7 Ways to Prevent Your Marketing Clients from Canceling

February 15 , 2017 by in How-To's
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marketer begging client to stay
If you live the agency life, you know that doing great marketing work is only half of the battle. The other half of the battle is comprised of many small struggles, and it’s different for everyone, but all agency people have one problem in common– client retention. So, just how do you stop your marketing clients from canceling, anyway?

There’s no magic answer to that question. But that’s true for almost everything about marketing. If there was a magic bullet solution to get customers in the door, we’d all be out of a job. Instead, no two agencies are the same. I’ve even heard there are some agencies where dogs don’t roam around the office freely, and not a single ping pong table can be found.

No matter your office situation, client retention is important. It’s much more costly to bring in a new client than it is to retain a legacy client. Courtship is always a resource-heavy endeavor. You can’t ignore your clients once they’re on board, of course, but it’s less stressful to work with existing clients than it is to bring new clients into the fold.

Or, at least it should be. If you’re reading this, client cancellations are a real source of anxiety for you. And that’s completely normal. Client retention is a huge concern for many agencies– a majority of them, I’d wager.

To help ease some of your stress and stop your marketing clients from canceling, I’ve put together seven client retention ideas I’ve used in my own experience as an agency person.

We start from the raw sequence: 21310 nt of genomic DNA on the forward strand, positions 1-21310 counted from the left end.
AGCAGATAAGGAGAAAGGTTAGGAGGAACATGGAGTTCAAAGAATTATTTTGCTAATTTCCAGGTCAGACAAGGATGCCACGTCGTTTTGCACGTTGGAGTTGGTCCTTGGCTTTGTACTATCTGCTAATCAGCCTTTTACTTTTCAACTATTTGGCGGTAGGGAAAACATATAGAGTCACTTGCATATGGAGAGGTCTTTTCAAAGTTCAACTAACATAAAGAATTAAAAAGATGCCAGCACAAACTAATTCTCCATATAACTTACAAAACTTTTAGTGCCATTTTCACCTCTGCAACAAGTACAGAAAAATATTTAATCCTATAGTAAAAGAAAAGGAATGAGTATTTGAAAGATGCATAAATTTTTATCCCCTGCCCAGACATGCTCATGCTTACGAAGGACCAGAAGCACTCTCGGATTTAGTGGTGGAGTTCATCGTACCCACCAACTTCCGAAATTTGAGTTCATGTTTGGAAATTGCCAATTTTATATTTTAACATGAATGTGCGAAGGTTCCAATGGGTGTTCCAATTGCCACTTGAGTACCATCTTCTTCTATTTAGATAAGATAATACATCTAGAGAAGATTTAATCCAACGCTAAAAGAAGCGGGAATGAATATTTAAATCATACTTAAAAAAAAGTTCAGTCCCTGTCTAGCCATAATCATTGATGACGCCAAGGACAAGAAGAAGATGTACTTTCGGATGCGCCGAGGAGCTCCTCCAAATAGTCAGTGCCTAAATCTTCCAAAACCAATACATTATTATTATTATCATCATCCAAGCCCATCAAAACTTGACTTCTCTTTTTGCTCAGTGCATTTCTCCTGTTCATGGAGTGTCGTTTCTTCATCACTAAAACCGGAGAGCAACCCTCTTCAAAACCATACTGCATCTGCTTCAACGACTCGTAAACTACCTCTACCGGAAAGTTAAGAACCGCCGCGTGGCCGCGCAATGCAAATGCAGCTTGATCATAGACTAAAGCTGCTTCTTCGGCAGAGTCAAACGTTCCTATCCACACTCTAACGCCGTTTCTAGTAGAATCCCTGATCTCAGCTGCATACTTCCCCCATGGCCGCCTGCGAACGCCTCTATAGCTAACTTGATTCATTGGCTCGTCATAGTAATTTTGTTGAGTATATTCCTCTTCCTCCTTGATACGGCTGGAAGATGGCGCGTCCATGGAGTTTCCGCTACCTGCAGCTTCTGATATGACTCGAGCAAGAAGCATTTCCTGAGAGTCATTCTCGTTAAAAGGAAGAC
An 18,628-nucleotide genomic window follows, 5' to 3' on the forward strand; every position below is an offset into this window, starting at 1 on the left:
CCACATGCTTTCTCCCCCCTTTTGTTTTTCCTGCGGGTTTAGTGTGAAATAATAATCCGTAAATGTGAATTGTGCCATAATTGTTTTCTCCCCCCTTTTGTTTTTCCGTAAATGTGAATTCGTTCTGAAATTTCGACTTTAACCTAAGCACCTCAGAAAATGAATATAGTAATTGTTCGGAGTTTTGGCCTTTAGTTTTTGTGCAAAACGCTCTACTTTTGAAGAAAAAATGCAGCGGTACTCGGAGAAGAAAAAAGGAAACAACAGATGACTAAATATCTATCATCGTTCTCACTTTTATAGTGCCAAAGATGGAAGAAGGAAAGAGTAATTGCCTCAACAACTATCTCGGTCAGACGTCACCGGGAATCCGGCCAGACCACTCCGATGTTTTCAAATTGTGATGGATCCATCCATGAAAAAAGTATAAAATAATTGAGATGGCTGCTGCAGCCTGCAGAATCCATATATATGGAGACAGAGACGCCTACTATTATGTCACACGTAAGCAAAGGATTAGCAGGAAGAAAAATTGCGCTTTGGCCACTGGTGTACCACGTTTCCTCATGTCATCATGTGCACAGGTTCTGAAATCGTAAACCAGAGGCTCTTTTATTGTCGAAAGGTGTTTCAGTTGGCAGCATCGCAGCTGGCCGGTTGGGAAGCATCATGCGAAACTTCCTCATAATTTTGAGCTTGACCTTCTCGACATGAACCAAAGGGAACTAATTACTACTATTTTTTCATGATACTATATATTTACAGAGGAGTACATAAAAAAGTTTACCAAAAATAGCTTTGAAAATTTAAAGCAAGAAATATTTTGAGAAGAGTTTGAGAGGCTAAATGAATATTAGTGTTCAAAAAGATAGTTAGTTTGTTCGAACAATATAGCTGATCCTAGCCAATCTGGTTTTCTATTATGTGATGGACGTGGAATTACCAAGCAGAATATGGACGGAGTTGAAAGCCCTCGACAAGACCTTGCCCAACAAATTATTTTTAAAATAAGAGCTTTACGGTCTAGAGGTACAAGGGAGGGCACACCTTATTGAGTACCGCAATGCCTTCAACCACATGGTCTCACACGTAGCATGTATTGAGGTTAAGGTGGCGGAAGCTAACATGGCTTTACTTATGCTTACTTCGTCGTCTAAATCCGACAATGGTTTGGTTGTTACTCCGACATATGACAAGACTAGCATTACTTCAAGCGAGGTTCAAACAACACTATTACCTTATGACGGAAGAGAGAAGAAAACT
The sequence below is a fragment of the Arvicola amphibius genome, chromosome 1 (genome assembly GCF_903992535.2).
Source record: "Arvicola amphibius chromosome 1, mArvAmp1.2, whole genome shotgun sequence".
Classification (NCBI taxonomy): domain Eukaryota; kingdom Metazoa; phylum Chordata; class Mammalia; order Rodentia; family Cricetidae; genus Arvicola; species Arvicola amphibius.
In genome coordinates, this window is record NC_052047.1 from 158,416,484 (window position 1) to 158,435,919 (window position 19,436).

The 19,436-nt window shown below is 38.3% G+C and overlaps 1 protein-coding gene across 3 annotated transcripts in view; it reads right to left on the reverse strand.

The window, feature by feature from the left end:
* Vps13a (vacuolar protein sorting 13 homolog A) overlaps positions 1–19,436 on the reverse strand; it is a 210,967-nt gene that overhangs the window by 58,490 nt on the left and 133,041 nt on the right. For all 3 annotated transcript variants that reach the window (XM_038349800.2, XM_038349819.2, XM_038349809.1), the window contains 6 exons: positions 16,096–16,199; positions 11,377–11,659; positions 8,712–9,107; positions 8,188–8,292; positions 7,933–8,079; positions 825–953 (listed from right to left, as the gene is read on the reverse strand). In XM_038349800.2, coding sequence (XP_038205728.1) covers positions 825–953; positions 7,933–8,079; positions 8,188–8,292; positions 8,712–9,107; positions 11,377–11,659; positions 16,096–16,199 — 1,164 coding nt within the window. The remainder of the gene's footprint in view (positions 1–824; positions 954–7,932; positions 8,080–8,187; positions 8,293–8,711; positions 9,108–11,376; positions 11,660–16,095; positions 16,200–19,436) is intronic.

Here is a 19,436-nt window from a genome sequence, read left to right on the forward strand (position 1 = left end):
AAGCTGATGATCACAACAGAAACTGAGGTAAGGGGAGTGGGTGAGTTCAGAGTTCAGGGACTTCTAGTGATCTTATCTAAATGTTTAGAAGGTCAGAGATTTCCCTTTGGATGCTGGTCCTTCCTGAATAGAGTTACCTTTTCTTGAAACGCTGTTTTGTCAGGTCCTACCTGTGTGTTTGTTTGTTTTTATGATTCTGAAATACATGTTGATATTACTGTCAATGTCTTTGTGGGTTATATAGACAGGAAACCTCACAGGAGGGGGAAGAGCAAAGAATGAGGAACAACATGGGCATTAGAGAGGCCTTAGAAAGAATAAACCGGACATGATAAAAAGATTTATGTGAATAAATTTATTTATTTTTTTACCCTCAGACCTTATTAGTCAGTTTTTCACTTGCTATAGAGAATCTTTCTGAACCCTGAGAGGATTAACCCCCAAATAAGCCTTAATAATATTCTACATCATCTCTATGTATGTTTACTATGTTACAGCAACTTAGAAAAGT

There’s obviously a lot to say about this topic, and there are way more than seven ideas out there. In fact, I’ve probably smuggled a few more than seven ideas into this blog post. You’re welcome.

Regardless, I’m going to go at a brisk pace and offer some further recommended reading at the end, just in case you’re still hungry for customer retention ideas.

Onto the first tip!

Don’t Make Your Clients Feel Stupid

This one should be obvious, but hear me out. As marketers, we often forget that not everyone knows what we know. Your average business owner, or even their own marketing staff, doesn’t have much time to read Duct Tape Marketing or HubSpot’s blog daily, or even weekly.

I know most marketers don’t ever mean to be condescending to their clients, but we often make people feel stupid and/or ignorant without realizing it. And they’re not stupid or ignorant– they’re just specialized in non-marketing disciplines, while we’re focused on marketing.

If you need to explain a concept, a buzzword, or a strategy, do it with kindness and thoughtfulness. Don’t get up on a high horse– answer questions as they come, and don’t get exasperated when the answers seem obvious.